How is pigmented skin more acidic?

 How is Pigmented Skin More Acidic?   As we discussed in an earlier post, darkly pigmented skin is superior to lightly pigmented skin. It functions better in holding in body water. It does a better job of preventing skin infections. And it is better at resisting mechanical trauma.  We then discussed work from the Elias laboratory demonstrating that this superiority is due to the lower pH of the skin surface.  In other words, darkly pigmented skin is more acidic. Yet darkly pigmented … [Read more...]

Our Sour Skin Surface

Did you know that the surface of our skin is acidic? That we have a sour skin surface, like vinegar or lemon juice?  Scientists have long known that we are covered by an acid mantle. But how the epidermis - the outer layers of skin - achieves this feat, conferring a pH of 5.0 or less to our skin surface, when the cells of our body and the blood and fluids bathing those cells have a more neutral pH of ~7.4, has until recently been something of a mystery.   To our surprise, as we were … [Read more...]

Black Skin Is Better

This proposition - that black skin is better skin - is not a political statement. Rather, it is based upon scientific observations. Darkly pigmented skin is functionally superior to lighter colored skin in several ways. Our purpose here is give our readers a scientific perspective to a socially fraught question. And to acquaint our readers with some of the most important functions of skin that are influenced by skin color. Some of the benefits of skin color are obvious and widely … [Read more...]

Highlights of the 2013 IID. Part 6: Does barrier repair therapy improve skin defense against infection?

Prior work from our group has shown that the permeability and antimicrobial barriers in normal skin share many common features, and are co-regulated, such that perturbations in one function inevitably impact the other. We also showed that a variety of conditions that compromise the permeability barrier, including neonatal and aging skin, are also accompanied by a reduction in the production of the cathelicidin antimicrobial peptide, LL-37, a key defender against S. Aureus and Streptococcal … [Read more...]

HIghlights of the IID 2013. Part 4: The Good Side of Psychological Stress

It is widely held that the stress of our modern lives is bad for our health. And it is certainly true that stress (or, more precisely, 'psychological stress') can be harmful to the function of our skin. It delays wound healing. It can reduce our immune defenses against infection.  And, as we demonstrated several years ago, it can compromise the skin’s permeability barrier. It is also accepted by many that stress exacerbates chronic inflammatory diseases, like rheumatic disorders and inflammatory … [Read more...]

HIghlights of the IID. Part 3: How Melanin Is Good For The Skin Barrier

In previous work, we demonstrated that the skin of darkly-pigmented people possesses a tighter, more competent barrier to water leakage than does the skin of lightly-pigmented individuals.  Although we could attribute this to the much more acidic (lower pH) skin surface in individuals with dark pigmentation, just how either melanin or its parent cell, the melanocyte, confers these benefits was unknown. For the studies reported here, we took advantage of two closely related strains of hairless … [Read more...]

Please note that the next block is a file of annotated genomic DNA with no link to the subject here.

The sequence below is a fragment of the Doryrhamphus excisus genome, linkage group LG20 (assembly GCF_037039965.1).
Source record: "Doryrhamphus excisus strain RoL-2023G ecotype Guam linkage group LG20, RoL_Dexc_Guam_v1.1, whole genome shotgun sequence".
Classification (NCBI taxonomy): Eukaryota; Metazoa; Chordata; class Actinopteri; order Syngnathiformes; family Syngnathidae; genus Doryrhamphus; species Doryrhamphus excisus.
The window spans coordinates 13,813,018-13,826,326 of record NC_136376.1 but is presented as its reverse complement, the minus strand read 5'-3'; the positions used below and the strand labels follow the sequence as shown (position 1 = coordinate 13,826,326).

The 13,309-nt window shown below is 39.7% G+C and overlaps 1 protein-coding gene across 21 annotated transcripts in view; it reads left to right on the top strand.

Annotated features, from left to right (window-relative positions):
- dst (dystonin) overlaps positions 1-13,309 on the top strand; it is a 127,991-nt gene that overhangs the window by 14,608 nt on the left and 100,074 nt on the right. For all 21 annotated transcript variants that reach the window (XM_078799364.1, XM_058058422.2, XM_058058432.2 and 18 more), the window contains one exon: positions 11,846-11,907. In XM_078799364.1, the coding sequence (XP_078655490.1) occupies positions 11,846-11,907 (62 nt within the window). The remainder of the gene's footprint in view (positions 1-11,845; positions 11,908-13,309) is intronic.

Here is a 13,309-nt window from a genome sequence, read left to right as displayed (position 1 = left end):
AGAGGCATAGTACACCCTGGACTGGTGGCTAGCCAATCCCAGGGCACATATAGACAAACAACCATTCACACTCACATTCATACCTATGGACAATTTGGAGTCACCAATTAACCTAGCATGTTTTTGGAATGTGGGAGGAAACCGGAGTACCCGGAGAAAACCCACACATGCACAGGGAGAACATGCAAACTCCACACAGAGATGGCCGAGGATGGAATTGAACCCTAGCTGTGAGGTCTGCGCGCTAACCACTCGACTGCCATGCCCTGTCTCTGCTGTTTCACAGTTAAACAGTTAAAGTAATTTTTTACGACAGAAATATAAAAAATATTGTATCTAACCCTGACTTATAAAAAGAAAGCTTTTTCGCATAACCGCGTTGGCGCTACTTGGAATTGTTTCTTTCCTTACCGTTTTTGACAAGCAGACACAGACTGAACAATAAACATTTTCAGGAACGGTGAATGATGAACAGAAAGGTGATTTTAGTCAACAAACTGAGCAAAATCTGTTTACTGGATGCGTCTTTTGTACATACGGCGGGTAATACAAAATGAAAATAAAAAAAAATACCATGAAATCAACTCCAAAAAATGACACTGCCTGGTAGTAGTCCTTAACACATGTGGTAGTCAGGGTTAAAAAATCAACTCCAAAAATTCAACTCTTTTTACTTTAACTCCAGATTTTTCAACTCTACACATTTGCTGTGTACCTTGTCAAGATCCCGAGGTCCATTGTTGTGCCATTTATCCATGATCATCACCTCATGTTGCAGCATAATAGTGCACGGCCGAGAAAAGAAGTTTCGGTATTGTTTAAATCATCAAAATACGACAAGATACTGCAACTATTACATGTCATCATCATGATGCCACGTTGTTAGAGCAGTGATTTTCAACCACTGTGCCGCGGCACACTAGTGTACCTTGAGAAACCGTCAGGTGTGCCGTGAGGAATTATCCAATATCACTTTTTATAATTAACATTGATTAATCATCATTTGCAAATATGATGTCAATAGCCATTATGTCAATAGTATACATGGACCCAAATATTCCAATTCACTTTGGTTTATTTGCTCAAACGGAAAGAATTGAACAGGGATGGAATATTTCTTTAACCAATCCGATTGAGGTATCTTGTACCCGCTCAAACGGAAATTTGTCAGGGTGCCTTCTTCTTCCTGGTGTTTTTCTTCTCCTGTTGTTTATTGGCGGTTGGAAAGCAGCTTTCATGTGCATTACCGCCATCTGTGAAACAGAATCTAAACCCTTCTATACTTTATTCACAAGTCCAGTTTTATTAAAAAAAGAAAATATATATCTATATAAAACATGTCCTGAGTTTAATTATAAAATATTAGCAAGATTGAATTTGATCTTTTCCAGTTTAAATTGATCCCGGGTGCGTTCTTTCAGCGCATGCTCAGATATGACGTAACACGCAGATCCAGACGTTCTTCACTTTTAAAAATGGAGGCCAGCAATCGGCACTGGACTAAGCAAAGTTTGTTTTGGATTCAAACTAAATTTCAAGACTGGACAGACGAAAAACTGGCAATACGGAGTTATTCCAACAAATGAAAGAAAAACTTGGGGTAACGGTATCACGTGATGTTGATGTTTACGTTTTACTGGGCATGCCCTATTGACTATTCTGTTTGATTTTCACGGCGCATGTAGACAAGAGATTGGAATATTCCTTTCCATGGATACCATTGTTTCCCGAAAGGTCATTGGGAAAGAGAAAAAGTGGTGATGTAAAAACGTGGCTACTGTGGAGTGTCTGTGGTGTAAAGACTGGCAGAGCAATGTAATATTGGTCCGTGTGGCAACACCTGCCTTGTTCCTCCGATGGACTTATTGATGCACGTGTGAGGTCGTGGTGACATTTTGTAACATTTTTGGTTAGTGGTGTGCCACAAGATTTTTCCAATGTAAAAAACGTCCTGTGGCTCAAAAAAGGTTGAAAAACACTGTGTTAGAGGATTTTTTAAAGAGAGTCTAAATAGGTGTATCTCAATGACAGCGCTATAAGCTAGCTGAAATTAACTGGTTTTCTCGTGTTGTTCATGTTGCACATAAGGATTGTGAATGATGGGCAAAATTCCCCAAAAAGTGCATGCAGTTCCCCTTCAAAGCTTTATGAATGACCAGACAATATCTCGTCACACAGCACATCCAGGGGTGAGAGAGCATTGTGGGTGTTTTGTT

Highlights of the IID 2013. Part 1: Evolution and filaggrin mutations vs. vitamin D production

Did latitude-dependent differences in prevalence of filaggrin mutations evolve to support cutaneous vitamin D production? JP Thyssen and PM Elias. Skin became more lightly pigmented when modern humans migrated northward out of Africa into Europe and Asia. Evolutionary biologists increasingly accept the hypothesis that pigmentation lightened in order to allow more ultraviolet light to enter the skin, where it can then stimulate the formation of additional vitamin D. In a recent article in … [Read more...]

What Allows Our Skin Cells to Shed?

The epidermis is a self-renewing system. Old cells (or ‘squames’) are shed from the skin surface as new cells (‘keratinocytes’) are produced in the underlying epidermis and pushed outward into the stratum corneum to become 'corneocytes'. In normal skin, the process of desquamation is invisible and imperceptible.  But in some skin diseases, the production of cells may increase and/or the mechanism of shedding may be faulty, resulting in the visible build-up and eventual shedding of unsightly … [Read more...]

Thoughts on the Rational Treatment of Atopic Dermatitis

This is the 4th in our series of updates on atopic dermatitis. In the preceding articles we considered why so many more children nowadays are developing eczema, what we know about the genetic underpinings of the disease, and how defects in the skin barrier and loss of the acidic pH on the skin surface are key to understanding how the dermatitis develops. In this post we consider how this information provides the basis for new, rational paradigms for treatment. Migration back to life on … [Read more...]

Atopic Dermatitis: Is It All About pH?

In two earlier posts we discussed why atopic dermatitis is becoming more prevalent and what is known about the genetic underpinings of this common disorder. In this installment, we look at how the most common gene associated with atopic dermatitis acts to produce the skin condition. It has known for decades that the skin has a "sour surface". The pH of the skin surface is acidic (~5), while our cells and blood have a nearly neutral (~7.4) pH. This low surface pH is assumed to be critical to … [Read more...]

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